Time to update my home-patch list and replenish our nut supply.


Monday, 30 January 2023

Lambs at NT Sutton Hoo, a Late Arrival to Our Feeders ... and Seasonal Signs at SWT Martlesham Wilds

Muntjac at Sutton Hoo (two of three spotted) ...

Lambs! In January! Sheer joy. And lapwings

The wobbly stage ...

Back in the garden ... this semi-regular turned up 24 hours after my count ...

Isn't he handsome?

Time for a bit of argy-bargy. Just look at the barring on the underwing.

Back at Martlesham Wilds ... the Barn Owl's view,

and the view looking in the opposite direction towards the River Deben.

Curlew, but all at quite a distance. Over 15 counted.

The humble, beautiful Daisy.

More snowdrops in Martlesham Churchyard

My first Aconite of 2023 ...

... and my first Crocus.


Saturday, 28 January 2023

RSPB Big Garden Birdwatch 2023


The first Robin

We settled down this morning with binoculars, mugs of coffee, a pen and a recording sheet to do our bird survey. 

It was a reasonable, fairly nondescript, January morning here in suburban Suffolk. Our bird feeder was hung about with fat-filled coconut, peanuts and sunflower hearts.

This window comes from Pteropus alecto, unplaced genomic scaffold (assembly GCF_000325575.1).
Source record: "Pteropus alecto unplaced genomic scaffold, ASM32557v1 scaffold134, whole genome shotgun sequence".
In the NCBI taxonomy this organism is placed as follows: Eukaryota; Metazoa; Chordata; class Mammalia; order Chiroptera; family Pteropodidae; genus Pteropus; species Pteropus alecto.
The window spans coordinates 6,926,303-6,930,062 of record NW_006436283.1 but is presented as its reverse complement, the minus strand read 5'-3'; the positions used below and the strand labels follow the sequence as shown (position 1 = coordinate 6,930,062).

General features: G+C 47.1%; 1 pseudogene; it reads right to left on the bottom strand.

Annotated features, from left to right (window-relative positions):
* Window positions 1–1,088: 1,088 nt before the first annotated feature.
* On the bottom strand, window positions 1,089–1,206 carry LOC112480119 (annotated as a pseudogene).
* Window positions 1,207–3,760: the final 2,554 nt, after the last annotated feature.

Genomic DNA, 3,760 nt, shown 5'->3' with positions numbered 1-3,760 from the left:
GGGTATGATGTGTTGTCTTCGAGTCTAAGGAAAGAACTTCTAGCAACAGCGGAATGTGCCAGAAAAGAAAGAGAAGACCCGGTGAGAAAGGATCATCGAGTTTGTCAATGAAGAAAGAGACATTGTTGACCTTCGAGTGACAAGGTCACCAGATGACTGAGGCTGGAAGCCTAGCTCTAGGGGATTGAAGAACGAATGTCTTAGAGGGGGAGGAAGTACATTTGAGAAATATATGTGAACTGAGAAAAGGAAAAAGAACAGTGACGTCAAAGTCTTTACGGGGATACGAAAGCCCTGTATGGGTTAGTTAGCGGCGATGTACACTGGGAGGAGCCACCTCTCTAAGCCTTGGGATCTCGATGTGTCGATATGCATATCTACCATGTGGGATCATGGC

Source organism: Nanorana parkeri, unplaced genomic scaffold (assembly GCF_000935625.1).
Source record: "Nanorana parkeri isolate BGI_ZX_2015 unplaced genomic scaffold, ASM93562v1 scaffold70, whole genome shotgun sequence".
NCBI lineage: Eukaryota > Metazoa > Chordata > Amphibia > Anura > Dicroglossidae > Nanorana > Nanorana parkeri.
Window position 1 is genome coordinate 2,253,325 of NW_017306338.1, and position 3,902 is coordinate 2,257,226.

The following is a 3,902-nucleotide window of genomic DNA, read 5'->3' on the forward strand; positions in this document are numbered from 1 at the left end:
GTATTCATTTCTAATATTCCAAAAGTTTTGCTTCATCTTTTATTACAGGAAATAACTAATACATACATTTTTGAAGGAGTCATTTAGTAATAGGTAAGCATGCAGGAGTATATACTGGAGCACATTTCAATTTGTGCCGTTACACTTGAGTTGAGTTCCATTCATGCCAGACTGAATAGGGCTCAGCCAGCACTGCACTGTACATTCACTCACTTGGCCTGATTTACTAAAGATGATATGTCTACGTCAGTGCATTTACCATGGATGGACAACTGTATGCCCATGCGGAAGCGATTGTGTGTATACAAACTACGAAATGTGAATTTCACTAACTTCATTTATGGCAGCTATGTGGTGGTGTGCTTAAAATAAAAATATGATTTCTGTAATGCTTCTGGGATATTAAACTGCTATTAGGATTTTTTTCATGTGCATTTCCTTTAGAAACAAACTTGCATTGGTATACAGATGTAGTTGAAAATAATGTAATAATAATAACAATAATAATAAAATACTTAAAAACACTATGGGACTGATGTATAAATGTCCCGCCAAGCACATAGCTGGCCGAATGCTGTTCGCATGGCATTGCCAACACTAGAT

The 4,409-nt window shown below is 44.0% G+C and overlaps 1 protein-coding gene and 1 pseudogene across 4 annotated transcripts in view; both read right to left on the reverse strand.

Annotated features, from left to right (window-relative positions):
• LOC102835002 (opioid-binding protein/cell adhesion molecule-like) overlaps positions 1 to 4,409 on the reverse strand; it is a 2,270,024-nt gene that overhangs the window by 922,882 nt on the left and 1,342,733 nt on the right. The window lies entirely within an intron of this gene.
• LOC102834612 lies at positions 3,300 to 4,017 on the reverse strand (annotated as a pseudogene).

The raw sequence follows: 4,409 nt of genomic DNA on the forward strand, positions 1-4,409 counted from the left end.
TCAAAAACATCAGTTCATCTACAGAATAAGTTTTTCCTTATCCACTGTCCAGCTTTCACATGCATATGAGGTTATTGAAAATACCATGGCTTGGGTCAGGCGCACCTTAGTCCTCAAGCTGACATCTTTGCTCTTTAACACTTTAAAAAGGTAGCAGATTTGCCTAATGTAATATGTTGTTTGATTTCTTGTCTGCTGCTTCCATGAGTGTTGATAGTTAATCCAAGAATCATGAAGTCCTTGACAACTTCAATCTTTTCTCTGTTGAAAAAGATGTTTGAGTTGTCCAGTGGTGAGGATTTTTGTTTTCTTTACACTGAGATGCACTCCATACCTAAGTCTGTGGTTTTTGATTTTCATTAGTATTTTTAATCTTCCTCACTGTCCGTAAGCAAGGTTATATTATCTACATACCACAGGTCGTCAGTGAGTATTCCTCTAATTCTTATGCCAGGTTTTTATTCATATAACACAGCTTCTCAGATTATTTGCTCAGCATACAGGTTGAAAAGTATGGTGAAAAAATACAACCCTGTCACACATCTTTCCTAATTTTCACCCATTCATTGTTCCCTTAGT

As ever, one or two of the 'regulars' failed to put in an appearance, notably the Great spotted woodpecker, Goldfinches and Wren; but never mind.

We spotted twelve species in the hour, which we felt was encouraging but not brilliant. Sadly, we hardly ever see Chaffinches, Bullfinches or Greenfinches in the garden these days.  

These are our results:

  1. Blue tit - 8 
  2. Woodpigeon - 8 
  3. House sparrow - 3 
  4. Starling - 3 
  5. Blackbird - 2 
  6. Dunnock - 2 
  7. Great tit - 2 
  8. Robin - 2 
  9. Long-tailed tit - 1 
  10. Magpie - 1

We also saw a Jay (11.) and a Feral Pigeon (12.), though these species do not appear on the RSPB checklist.